It was five years ago that Jack Dorsey, a software engineer from St Louis, Missouri, posted his first message on the fast-paced communications site he and its co-founders went on to call Twitter: “Inviting coworkers”, it read. Inspired by a courier dispatch system, Twitter was conceived as a way to tell friends what you were up to. Since then, it has become a vast network of breaking news, political activism, mundane gossip, word games and, well, anything you can squeeze into 140 characters – with its users posting 140m tweets a day. Here are five of the Californian site’s most notable users:
The comedian, author and technophile took to Twitter early as an ideal forum for his bon mots. Until his discussion with fellow tweeter Jonathan Ross on a BBC television chat show in January 2009, it had largely been the preserve of geeks. “I love how Twitter confirms my all too often assaulted belief that most humans are kind, curious, knowledgeable, tolerant and funny,” he wrote at the time. Its enforced brevity tends to intensify insults and arguments, however, and Fry has quit Twitter from time to time, because there was “too much aggression and unkindness around”.
Ashton Kutcher (Mr Demi Moore) played a similar role in the US as Fry in the UK, bringing Twitter to a more mainstream audience. In April 2009 he beat news network CNN in a public duel to become the first user with 1m followers, just four months after joining. Earlier this month actor Charlie Sheen accrued more than 2m followers in a week, after being fired from his TV comedy Two and a Half Men, and said he expected to make $1m from product endorsements on the site.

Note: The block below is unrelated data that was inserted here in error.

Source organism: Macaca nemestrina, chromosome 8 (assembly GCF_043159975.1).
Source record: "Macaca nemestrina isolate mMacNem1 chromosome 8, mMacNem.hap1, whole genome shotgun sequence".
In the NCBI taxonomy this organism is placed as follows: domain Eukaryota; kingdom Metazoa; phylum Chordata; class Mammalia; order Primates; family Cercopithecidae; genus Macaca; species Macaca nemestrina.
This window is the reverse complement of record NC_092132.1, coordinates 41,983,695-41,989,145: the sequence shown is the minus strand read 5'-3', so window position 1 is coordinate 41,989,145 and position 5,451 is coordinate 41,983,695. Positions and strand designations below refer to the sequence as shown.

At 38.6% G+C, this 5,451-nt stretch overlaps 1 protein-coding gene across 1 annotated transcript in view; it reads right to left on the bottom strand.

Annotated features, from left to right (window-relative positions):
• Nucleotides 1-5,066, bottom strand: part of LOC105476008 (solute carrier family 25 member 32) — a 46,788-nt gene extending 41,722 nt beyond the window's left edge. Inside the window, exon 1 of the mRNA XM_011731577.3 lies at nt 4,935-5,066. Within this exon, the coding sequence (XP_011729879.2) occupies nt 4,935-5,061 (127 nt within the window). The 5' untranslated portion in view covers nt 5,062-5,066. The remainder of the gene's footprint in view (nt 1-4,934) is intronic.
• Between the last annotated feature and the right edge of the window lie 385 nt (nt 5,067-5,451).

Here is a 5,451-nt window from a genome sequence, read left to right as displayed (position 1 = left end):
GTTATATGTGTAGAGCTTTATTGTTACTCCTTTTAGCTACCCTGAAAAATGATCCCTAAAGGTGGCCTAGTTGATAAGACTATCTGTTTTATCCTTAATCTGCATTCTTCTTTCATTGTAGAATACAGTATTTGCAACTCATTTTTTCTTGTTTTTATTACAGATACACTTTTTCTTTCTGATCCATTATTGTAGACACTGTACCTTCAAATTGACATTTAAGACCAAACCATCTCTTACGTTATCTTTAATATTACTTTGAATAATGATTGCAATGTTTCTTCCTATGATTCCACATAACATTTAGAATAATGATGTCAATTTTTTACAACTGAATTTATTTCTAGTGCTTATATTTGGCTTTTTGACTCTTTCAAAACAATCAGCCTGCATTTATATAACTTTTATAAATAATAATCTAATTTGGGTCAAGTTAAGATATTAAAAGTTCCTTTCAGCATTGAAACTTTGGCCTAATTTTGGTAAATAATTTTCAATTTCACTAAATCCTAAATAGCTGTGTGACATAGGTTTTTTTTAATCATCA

This American student and blogger’s single-word tweet – “Arrested” – was heard far and wide in April 2008. Briefly detained by the Egyptian police for photographing a demonstration, his posting via mobile phone helped alert the US embassy. The story prefigured Twitter’s later role in co-ordinating and publicising anti-government protests in Iran, Tunisia and Egypt. Co-founder Biz Stone has championed its political potential and promised to protect users’ freedom of expression, although sceptics argue social networks can help repressive regimes to identify dissidents.
The geek’s geek, Robert Scoble, an American blogger, was an early adopter and vocal supporter of Twitter in 2006, before its famous break-out at the South by South West tech conference in spring 2007. A technology evangelist and “friend collector”, the arrival of Scoble – who has about 170,000 Twitter followers – on any new social media site can often strain its servers due to the scale of his network. The prolific Scoble even inspired his own metric – the “miliscoble” – of how annoying a Twitter user is to follow, ranked against his daily volume of tweets.
The wife of former British prime minister Gordon, Brown proved Twitter’s utility for getting around the mainstream media and crafting a new public persona. Newspapers were more likely to criticise Brown’s dress sense than chronicle her charitable works but, as her husband’s poll ratings fell, the former PR exec’s star rose as she tweeted the minutiae of her day.
Tim Bradshaw is the FT’s Digital Media Correspondent. He can be found tweeting at @tim
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